There are some wonderful descriptions of bomb damage in Daniel Swift’s recent book Bomber County, including a brilliant account of Virginia Woolf seeing her old flat in Tavistock Square exposed to the elements.

Mundane quote for the day: ‘Strange things happen on the edges of places, where two opposed landscapes meet to create a mutant zone, lacking organic consistency. English suburbia typifies this strangeness, endlessly seeking new ways to feel at home with itself while engendering contradiction and compromise. The suburbs, because of their presumed orthodoxy, exaggerate the extremities of mood and movement; the darkest alley in the seediest district of the biggest city will lack the sheer oddness of suburban neatness, where all that appears most settled conspires to make its own drama … English suburbia has become virtually synonymous with the sinister and the sad – the very opposites of its founding intentions.’ – Michael Bracewell, England is Mine

Saturday, 7 May 2011


I’ve been reading James Attlee’s Nocturne: A Journey in Search of Moonlight, which is among other things an eloquent argument against light pollution and in favour of darkened skies: ‘What a profligate civilization we are, burning up our resources to light streets that nobody walks down and shop-window displays that nobody sees, pouring light on the empty pavements as a ritual oblation to the god of money.’

Attlee also discusses an intriguing artwork by Katie Paterson, in which she transmitted a recording of Beethoven’s Moonlight Sonata to the moon via morse code using an EME [earth-moon-earth] radio communication system in Southampton. Reflected off the moon’s surface, a process known as ‘moonbounce’, it arrived at another station in Sweden about half a million miles and 2.5 seconds later. But the music had changed: ‘the moon reflects only part of the information back – some of it is absorbed by its shadows, lost in its craters.’ Attlee considers the new version an improvement on Beethoven.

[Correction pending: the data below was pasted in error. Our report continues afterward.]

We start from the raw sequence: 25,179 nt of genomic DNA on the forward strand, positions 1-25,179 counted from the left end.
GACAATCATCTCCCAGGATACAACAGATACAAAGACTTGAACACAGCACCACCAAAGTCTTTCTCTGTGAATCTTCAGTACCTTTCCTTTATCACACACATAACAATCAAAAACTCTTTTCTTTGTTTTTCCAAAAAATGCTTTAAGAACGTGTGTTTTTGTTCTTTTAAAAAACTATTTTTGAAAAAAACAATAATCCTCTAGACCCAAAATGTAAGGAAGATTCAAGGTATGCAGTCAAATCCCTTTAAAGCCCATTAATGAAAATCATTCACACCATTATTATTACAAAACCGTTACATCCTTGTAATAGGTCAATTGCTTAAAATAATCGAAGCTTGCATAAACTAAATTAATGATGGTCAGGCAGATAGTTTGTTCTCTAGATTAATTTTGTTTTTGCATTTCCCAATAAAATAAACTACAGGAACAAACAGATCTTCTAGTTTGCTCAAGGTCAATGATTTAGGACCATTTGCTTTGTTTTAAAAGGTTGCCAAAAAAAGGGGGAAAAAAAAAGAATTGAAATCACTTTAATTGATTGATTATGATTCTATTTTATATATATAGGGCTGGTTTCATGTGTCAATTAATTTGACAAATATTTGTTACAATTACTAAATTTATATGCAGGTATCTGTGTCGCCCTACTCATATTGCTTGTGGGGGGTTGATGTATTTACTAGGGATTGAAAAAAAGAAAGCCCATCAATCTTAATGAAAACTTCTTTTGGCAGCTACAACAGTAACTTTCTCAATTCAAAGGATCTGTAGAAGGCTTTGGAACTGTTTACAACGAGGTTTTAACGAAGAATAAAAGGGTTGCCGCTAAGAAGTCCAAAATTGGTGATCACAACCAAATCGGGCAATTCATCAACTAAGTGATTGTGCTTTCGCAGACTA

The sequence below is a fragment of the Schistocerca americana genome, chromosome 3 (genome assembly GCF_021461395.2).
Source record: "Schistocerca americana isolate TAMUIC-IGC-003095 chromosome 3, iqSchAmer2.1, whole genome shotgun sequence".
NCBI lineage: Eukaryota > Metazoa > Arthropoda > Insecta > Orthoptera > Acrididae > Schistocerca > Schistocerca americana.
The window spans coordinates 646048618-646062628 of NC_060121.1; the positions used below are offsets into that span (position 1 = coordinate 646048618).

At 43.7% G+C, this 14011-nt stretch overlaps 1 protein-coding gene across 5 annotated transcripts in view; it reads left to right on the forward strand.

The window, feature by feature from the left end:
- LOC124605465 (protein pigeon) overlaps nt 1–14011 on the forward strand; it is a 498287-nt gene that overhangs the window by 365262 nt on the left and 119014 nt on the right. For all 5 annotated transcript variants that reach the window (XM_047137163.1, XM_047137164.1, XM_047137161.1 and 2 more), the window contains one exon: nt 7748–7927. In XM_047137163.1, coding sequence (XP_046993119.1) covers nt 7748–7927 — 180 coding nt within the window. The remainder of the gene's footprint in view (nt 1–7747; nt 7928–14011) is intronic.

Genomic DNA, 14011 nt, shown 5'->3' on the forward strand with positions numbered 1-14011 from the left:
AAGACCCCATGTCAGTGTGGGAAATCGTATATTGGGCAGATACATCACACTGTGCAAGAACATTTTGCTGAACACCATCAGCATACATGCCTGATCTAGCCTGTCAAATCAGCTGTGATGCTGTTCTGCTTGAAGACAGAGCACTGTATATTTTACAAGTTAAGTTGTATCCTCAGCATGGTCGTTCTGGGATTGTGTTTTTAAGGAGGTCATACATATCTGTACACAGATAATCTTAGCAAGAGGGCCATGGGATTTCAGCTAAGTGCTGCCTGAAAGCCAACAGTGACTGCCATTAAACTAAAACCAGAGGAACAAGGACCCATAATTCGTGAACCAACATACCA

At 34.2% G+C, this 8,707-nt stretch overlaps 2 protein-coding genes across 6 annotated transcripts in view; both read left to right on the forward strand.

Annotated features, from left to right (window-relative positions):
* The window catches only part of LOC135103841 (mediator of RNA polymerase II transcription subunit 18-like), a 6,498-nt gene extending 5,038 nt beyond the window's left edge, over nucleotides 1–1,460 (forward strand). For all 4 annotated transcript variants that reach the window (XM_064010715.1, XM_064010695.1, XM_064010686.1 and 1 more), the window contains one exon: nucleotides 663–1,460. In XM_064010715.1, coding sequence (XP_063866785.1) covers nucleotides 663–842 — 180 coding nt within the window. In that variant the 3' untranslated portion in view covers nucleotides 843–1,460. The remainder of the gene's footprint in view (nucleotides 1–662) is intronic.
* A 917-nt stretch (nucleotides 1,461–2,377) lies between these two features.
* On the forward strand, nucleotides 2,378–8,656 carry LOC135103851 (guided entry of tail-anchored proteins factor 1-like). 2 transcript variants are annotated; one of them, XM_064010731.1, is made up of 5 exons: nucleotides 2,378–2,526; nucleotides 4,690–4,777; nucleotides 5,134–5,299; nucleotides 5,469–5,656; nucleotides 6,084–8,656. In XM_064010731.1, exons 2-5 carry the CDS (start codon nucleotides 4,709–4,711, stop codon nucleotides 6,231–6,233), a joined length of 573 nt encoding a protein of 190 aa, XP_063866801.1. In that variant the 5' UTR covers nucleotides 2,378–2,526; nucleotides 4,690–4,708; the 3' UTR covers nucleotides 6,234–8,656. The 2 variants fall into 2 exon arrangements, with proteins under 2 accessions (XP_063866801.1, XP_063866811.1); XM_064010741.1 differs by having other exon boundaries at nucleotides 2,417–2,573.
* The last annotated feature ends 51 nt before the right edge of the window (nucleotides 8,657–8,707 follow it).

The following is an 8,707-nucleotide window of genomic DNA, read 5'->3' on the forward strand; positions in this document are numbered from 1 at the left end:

Paterson’s work reminded me of the attempts to transmit TV signals long distances in the days before Telstar and other satellites, as they tried almost everything to get the high frequency waves over what Marconi called ‘the stubborn curvature of the earth’. In the early 1950s, there was an idea – never put into practice - to use aeroplanes as gigantic TV transmitters. The planes would travel in lazy circles 30,000 feet above the earth, sending out short waves that would blanket the earth’s surface like a giant inverted ice-cream cone covering an area 400 miles in diameter. Another plan was to bounce radio waves off the surface of the moon. In May 1959, Jodrell Bank, in co-operation with Pye, the now defunct British manufacturer of televisions, sent morse messages via the moon to Cambridge Air Force Base, Massachussetts, but the sound was poor and in any case the signals could only be sent once the moon had set, which would have had the effect of severely rationing television. Perhaps, for those of us who have had the misfortune to catch some of the recent offerings on ITV2, this would have been no bad thing.